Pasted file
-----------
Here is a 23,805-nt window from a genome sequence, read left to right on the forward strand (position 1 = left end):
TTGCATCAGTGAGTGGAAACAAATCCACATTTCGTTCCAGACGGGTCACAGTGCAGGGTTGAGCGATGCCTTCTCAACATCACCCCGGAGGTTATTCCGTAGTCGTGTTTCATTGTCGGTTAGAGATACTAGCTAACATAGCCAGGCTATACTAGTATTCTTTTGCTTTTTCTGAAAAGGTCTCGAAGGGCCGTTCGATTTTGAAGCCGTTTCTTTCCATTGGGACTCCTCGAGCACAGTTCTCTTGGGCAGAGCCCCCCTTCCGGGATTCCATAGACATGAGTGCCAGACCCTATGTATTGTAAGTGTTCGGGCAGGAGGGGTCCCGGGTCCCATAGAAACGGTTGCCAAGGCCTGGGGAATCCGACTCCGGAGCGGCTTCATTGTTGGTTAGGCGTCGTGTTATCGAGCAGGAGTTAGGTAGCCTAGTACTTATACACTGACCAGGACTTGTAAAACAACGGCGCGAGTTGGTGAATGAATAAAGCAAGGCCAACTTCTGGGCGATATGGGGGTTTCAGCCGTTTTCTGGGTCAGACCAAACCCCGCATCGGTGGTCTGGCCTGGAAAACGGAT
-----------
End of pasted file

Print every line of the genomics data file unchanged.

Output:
Here is a 23,805-nt window from a genome sequence, read left to right on the forward strand (position 1 = left end):
TTGCATCAGTGAGTGGAAACAAATCCACATTTCGTTCCAGACGGGTCACAGTGCAGGGTTGAGCGATGCCTTCTCAACATCACCCCGGAGGTTATTCCGTAGTCGTGTTTCATTGTCGGTTAGAGATACTAGCTAACATAGCCAGGCTATACTAGTATTCTTTTGCTTTTTCTGAAAAGGTCTCGAAGGGCCGTTCGATTTTGAAGCCGTTTCTTTCCATTGGGACTCCTCGAGCACAGTTCTCTTGGGCAGAGCCCCCCTTCCGGGATTCCATAGACATGAGTGCCAGACCCTATGTATTGTAAGTGTTCGGGCAGGAGGGGTCCCGGGTCCCATAGAAACGGTTGCCAAGGCCTGGGGAATCCGACTCCGGAGCGGCTTCATTGTTGGTTAGGCGTCGTGTTATCGAGCAGGAGTTAGGTAGCCTAGTACTTATACACTGACCAGGACTTGTAAAACAACGGCGCGAGTTGGTGAATGAATAAAGCAAGGCCAACTTCTGGGCGATATGGGGGTTTCAGCCGTTTTCTGGGTCAGACCAAACCCCGCATCGGTGGTCTGGCCTGGAAAACGGAT